“You’ve gotta know what your cash position is at all times,” I said to “Kevin” yesterday. “If you don’t know what’s going on with your cash, then you can’t manage your company.”
Kevin is trying to figure out how much money he should raise in his next round of funding, so he has to know what’s going on with his cash. Kevin’s expecting revenue to double from $10 million to $20 million in the next twelve months. It’s a complicated puzzle.
Literally an hour later, I was speaking with “Greg”. He had recently made a large capital investment that looked to be paying off.
However, cash flow was delayed which made it difficult to decide what to do next. And, Greg believed he had a unique opportunity to build a huge, billion dollar business. Again, the question was how much money should he raise, so he asked me for my opinion.
“I feel like I’m at a huge disadvantage because you really need to understand your cash needs for the next three to five years to determine what to do next. Once you have that piece of the puzzle filled in, it will be clear what to do,” I said.
Two hours later, It was deja vu all over again. I was having the exact same conversation with “Steve” about his cash position. .Are you seeing a trend here?
You can’t make long term decisions about your startup if you don’t understand your cash position.
Kevin, Greg, and Steve are all at critical junctures in their businesses. If they don’t understand how their cash works with their business, they can’t make good decisions.
For example, Kevin needs to present the options of what the company should do to his board and investors. The good news is the board is happy with the progress Kevin is making.
He knows the investors will likely agree to write a check of $5 million. This would probably cover Kevin’s cash needs to get to cash flow positive if he takes a conservative route.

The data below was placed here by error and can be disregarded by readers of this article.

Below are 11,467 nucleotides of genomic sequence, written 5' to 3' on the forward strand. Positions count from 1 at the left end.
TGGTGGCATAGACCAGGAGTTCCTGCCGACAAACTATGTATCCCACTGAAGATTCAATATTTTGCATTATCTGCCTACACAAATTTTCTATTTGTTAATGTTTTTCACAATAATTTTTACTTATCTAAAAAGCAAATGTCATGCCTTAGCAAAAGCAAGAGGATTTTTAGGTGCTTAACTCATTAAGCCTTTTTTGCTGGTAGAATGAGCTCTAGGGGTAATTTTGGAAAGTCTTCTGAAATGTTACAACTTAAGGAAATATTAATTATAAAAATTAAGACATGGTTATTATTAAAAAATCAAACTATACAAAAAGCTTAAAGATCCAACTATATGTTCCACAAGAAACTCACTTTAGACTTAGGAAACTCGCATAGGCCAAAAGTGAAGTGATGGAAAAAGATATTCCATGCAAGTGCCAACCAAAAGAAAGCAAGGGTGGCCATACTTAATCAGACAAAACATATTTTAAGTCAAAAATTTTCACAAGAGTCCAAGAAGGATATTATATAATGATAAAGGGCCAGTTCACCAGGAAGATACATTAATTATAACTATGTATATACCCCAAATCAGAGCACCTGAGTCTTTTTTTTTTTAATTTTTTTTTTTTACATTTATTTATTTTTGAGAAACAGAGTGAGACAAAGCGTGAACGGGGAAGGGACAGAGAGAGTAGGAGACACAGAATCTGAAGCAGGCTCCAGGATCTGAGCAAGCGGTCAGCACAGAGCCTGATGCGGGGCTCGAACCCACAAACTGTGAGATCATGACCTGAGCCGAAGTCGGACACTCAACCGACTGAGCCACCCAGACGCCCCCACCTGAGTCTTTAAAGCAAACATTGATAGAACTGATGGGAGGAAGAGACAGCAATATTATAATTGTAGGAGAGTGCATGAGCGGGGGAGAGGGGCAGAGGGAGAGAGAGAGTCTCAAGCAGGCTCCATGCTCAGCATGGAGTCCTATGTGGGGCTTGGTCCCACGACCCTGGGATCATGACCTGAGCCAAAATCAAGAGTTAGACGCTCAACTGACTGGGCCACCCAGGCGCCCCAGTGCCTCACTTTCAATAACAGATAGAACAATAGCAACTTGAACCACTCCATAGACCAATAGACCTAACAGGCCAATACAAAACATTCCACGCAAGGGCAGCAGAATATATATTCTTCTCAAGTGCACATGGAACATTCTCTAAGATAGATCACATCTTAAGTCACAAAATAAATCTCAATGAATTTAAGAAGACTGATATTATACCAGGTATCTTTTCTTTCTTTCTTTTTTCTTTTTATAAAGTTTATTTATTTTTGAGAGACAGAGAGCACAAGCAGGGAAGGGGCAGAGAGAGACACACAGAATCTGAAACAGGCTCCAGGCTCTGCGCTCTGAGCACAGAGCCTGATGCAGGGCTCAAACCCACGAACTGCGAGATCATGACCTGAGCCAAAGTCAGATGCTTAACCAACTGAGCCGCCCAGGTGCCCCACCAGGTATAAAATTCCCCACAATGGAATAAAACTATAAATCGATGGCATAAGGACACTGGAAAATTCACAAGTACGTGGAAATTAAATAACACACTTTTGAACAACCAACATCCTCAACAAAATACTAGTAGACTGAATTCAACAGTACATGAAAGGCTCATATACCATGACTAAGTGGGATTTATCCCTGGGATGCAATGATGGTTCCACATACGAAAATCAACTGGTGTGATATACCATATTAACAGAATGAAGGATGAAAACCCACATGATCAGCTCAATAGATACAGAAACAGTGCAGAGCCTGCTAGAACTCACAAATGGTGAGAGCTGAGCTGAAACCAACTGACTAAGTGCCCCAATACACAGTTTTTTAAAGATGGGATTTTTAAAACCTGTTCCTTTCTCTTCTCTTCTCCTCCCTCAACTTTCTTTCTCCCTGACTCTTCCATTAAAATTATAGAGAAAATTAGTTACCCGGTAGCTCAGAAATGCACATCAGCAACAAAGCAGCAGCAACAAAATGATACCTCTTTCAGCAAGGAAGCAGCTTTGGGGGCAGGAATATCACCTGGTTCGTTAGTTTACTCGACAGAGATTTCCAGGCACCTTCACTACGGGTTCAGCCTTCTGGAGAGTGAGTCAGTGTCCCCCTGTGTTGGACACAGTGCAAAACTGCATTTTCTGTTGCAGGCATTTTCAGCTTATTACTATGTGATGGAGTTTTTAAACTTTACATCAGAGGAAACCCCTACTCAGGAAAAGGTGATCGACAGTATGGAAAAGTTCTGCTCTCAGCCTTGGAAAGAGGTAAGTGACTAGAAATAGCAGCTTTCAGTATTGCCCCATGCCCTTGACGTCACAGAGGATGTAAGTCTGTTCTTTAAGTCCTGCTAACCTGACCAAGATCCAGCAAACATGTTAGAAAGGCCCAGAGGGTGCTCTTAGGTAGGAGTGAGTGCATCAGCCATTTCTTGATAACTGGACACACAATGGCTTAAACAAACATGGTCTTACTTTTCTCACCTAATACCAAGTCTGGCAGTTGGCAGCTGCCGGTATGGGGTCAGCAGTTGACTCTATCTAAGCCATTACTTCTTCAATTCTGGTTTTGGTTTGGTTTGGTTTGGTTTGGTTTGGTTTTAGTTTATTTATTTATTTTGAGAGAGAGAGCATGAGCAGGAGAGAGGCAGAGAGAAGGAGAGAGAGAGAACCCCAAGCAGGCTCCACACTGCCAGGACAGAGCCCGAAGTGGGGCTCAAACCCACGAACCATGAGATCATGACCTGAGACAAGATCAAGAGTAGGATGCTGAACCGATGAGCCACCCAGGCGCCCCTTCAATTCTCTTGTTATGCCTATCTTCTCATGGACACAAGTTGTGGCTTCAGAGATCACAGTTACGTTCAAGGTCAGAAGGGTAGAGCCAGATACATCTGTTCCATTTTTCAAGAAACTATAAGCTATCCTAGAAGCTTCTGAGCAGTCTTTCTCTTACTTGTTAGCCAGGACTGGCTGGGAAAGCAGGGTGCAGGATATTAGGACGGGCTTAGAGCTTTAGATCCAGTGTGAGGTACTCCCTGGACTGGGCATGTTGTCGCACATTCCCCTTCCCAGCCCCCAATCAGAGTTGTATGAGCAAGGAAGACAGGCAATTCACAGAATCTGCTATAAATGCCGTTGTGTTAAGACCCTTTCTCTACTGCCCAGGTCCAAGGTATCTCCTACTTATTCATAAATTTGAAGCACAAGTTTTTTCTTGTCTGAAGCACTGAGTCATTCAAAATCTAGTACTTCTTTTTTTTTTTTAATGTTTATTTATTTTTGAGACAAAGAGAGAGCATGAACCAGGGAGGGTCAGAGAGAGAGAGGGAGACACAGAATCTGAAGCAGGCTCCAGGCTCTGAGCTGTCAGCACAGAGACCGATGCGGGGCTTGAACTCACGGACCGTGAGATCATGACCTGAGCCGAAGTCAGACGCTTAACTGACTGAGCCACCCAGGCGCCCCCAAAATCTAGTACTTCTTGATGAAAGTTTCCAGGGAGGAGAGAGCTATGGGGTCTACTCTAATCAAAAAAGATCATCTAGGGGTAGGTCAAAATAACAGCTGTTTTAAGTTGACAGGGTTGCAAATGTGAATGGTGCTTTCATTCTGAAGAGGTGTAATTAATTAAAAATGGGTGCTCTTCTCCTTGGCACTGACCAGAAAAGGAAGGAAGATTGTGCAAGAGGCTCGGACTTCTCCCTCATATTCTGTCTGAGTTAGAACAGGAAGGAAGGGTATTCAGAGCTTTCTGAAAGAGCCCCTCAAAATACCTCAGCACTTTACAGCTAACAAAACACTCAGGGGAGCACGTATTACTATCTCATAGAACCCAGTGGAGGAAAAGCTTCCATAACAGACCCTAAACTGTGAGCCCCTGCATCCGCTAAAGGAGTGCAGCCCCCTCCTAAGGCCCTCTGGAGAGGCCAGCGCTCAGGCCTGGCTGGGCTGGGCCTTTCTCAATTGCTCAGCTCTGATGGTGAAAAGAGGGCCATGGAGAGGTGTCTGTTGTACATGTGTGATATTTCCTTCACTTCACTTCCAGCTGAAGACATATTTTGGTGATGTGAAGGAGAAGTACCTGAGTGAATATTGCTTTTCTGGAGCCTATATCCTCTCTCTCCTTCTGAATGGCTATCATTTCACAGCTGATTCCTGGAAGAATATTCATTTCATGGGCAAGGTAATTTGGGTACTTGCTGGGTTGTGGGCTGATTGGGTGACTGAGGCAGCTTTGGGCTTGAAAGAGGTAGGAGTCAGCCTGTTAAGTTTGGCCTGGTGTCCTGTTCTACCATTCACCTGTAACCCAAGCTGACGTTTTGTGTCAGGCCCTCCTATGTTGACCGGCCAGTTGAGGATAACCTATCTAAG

However, Kevin doesn’t know what his cash needs are if wants to execute his vision faster. It’s not rocket science to figure this out, but Kevin needs his CFO to run a sensitivity analysis so Kevin can present the data and his recommendation logically to the board and his investors.
Greg’s situation is almost identical to Kevin’s. His board is pushing him to be conservative and raise a small amount of capital. However, it’s far from clear that’s the right thing to do.
One of your jobs as CEO is providing the information necessary to make informed decisions. Greg’s CFO had recently left the company, and was just about to hire his replacement.
“It will take a couple months for the new CFO to come up to speed,” Greg complained to me. “I want to move now!”
“I know,” I said. “However, the two months delay is worth the wait. Everyone involved will feel so much better once you have the data.”
You can’t make short term decisions either without understanding your cash.
Steve’s company is at an earlier stage of development compared to Kevin and Greg. He’s just about to break out and really scale.
The company’s last funding round was an angel round of $750,000. The question Steve has to answer is how many people should he hire, and should he wait to hire some of the staff he needs until after he raises a larger venture funded round.
The only way Steve can figure this out is, again, by understanding what happens to his cash in various scenarios.
There are obviously other important things for startup CEOs to know.
Let’s list some of them:
- You need a clear vision for your company
- You need to be able to recruit great talent
- You need to be able to sell
- You need to understand how to build a great company culture. In fact, a Stanford University study showed that a collaborative company culture is best indicator of a successful startup.
However, managing your cash might not be the greatest indicator of a successful startup, but it’s a critical skill that every CEO must master.